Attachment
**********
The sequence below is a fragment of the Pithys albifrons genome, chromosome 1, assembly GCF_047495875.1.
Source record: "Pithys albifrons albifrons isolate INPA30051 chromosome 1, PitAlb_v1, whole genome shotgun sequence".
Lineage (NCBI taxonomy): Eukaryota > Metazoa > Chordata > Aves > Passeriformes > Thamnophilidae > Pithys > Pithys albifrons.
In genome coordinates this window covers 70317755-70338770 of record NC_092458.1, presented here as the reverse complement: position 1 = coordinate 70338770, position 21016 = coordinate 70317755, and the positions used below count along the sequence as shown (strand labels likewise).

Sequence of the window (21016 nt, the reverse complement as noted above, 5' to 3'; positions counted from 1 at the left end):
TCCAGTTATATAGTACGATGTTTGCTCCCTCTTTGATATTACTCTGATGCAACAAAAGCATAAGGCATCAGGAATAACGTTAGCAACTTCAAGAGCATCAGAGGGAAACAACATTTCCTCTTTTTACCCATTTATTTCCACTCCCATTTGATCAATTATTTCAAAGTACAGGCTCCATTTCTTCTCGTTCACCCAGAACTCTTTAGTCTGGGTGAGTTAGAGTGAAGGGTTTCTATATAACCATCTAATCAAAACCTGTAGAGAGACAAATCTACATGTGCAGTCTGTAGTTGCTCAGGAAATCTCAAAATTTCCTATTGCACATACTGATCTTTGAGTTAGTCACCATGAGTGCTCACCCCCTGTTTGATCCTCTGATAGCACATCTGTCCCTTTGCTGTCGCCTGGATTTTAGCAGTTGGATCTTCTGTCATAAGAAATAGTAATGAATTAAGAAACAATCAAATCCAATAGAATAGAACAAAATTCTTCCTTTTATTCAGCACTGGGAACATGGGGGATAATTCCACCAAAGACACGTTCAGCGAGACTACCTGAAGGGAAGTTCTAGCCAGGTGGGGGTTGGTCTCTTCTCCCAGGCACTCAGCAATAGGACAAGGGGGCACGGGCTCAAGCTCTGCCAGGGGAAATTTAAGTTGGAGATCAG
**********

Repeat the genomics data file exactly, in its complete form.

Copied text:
The sequence below is a fragment of the Pithys albifrons genome, chromosome 1, assembly GCF_047495875.1.
Source record: "Pithys albifrons albifrons isolate INPA30051 chromosome 1, PitAlb_v1, whole genome shotgun sequence".
Lineage (NCBI taxonomy): Eukaryota > Metazoa > Chordata > Aves > Passeriformes > Thamnophilidae > Pithys > Pithys albifrons.
In genome coordinates this window covers 70317755-70338770 of record NC_092458.1, presented here as the reverse complement: position 1 = coordinate 70338770, position 21016 = coordinate 70317755, and the positions used below count along the sequence as shown (strand labels likewise).

Sequence of the window (21016 nt, the reverse complement as noted above, 5' to 3'; positions counted from 1 at the left end):
TCCAGTTATATAGTACGATGTTTGCTCCCTCTTTGATATTACTCTGATGCAACAAAAGCATAAGGCATCAGGAATAACGTTAGCAACTTCAAGAGCATCAGAGGGAAACAACATTTCCTCTTTTTACCCATTTATTTCCACTCCCATTTGATCAATTATTTCAAAGTACAGGCTCCATTTCTTCTCGTTCACCCAGAACTCTTTAGTCTGGGTGAGTTAGAGTGAAGGGTTTCTATATAACCATCTAATCAAAACCTGTAGAGAGACAAATCTACATGTGCAGTCTGTAGTTGCTCAGGAAATCTCAAAATTTCCTATTGCACATACTGATCTTTGAGTTAGTCACCATGAGTGCTCACCCCCTGTTTGATCCTCTGATAGCACATCTGTCCCTTTGCTGTCGCCTGGATTTTAGCAGTTGGATCTTCTGTCATAAGAAATAGTAATGAATTAAGAAACAATCAAATCCAATAGAATAGAACAAAATTCTTCCTTTTATTCAGCACTGGGAACATGGGGGATAATTCCACCAAAGACACGTTCAGCGAGACTACCTGAAGGGAAGTTCTAGCCAGGTGGGGGTTGGTCTCTTCTCCCAGGCACTCAGCAATAGGACAAGGGGGCACGGGCTCAAGCTCTGCCAGGGGAAATTTAAGTTGGAGATCAG